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By: Jim aikin
Taking photos requires light of some type. A Toronto photographer can’t take pictures without light; it is the key. Light generally comes from the sun or from artificial lights. What if you want to take a picture of fire? Fire is light but fire ranges in intensity from a single candle to a large bonfire. Sometimes fires are as huge as forest fires. Fire can offer some creative ways for shooting. Fire can be soft, quiet, and warm or harsh, bright, and cause a white out on your camera. Here are three tips for taking some great photos of fire.

Using a single candle can create amazing images. When a photographer first considers shooting a candle it seems rather simple, but even the Toronto baby photographer can have trouble with this without a proper technique. To begin with you need to have a camera, tripod, darkened room, and a table with a candle on it. You will also need to have some patience. You can try using auto focus but manual focus will give you better results. Start with focusing on the top of the wick. The flame itself will not be in perfect focus. The problem is that the flame dances around. As it dances it changes the shadows and shapes. As it flickers the 3-demensional shape of the flame has many points to focus in on. If your camera has a spot meter you can try to focus on the flame and then shoot several rapid frames. You can also adjust the shutter speed and play with capturing a shape image of the flame or a blurred flame. A good setting is a shutter speed of 1/6 at F/8. This will help increase the depth of field in the body of the candle.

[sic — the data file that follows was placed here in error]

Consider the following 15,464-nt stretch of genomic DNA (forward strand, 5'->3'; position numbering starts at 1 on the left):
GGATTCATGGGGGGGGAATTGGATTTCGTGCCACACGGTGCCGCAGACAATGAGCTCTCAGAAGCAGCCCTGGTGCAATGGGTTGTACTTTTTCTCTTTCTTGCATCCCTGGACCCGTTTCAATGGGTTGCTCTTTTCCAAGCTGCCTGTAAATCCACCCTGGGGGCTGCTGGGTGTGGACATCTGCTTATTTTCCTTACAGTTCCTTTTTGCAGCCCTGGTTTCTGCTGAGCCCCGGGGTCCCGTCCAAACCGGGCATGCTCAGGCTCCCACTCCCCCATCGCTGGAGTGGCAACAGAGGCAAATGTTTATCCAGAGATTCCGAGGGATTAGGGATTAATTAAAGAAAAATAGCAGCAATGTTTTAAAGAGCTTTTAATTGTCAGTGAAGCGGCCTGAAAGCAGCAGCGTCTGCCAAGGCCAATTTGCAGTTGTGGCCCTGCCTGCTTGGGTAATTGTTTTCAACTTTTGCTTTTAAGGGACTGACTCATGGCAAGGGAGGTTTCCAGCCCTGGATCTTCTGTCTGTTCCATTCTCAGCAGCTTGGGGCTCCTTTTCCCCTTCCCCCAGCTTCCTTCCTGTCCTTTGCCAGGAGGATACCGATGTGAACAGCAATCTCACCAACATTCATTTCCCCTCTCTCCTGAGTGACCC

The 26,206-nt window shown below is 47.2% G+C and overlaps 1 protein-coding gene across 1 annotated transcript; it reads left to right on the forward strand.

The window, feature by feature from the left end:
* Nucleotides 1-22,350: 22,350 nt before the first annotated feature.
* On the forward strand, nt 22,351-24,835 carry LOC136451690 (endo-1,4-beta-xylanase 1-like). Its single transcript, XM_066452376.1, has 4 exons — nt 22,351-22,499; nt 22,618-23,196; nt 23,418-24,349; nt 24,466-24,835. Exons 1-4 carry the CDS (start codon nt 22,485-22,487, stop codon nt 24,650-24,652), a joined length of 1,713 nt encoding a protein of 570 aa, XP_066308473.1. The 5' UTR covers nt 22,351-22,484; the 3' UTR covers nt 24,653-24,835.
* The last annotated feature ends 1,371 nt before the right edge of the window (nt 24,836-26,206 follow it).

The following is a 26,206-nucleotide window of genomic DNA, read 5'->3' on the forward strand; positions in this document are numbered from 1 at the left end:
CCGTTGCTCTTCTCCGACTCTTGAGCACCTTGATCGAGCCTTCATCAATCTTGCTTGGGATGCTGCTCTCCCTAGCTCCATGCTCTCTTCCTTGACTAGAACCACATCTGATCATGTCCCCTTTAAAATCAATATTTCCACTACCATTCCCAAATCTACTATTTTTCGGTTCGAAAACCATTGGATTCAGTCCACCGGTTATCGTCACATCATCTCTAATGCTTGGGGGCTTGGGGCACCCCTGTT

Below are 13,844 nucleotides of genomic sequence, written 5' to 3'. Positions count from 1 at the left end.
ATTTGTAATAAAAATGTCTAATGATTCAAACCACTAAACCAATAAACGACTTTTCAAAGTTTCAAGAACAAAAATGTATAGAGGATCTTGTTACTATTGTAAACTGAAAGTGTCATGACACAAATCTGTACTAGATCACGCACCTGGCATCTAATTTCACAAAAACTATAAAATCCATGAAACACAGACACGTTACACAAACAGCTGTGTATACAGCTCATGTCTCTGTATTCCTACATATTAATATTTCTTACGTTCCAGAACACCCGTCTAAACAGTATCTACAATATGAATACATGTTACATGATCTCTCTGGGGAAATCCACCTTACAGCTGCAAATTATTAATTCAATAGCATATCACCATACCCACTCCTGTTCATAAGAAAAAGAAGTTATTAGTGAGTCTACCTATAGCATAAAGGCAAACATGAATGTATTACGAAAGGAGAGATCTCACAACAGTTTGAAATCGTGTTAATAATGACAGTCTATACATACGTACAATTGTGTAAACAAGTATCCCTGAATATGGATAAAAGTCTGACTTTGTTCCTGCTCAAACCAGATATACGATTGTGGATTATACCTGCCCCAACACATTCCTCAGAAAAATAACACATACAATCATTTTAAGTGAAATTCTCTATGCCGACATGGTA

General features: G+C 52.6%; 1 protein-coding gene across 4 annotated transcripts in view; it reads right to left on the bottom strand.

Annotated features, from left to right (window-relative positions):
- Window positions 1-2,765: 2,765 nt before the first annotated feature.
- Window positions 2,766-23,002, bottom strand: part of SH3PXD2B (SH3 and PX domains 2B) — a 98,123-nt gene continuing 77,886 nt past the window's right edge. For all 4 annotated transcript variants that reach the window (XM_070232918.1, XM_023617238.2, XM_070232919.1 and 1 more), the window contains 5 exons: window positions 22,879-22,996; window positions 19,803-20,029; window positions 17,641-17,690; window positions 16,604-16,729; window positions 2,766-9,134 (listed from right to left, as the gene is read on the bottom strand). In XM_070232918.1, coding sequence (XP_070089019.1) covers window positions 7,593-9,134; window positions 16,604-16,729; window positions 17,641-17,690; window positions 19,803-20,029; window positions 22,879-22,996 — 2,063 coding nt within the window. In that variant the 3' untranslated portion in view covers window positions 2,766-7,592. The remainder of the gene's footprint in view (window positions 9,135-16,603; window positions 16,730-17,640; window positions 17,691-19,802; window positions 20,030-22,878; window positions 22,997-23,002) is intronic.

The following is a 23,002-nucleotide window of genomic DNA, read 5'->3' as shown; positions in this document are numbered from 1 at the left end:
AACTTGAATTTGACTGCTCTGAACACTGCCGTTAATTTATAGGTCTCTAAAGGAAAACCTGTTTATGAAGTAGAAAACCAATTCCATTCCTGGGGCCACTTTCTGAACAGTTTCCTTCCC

Shooting a camp fire is one of the easier images to photograph. It has enough light that it can be used by a couple photographers to set a warm soft feeling. The Settings are not difficult except for the shutter setting. Usually longer shutter settings will produce better photos of the couple setting next to a camp fire. Try an exposure of 1 second at F/3.5. The couple will need to be still and then the flames will blur, but there is the chance of capturing sparks in the air. These same shots are good for a child photographer to capture a small child sleeping in a chair. With this photo try a 2 second shutter speed at F/3.2.

Jim aikin

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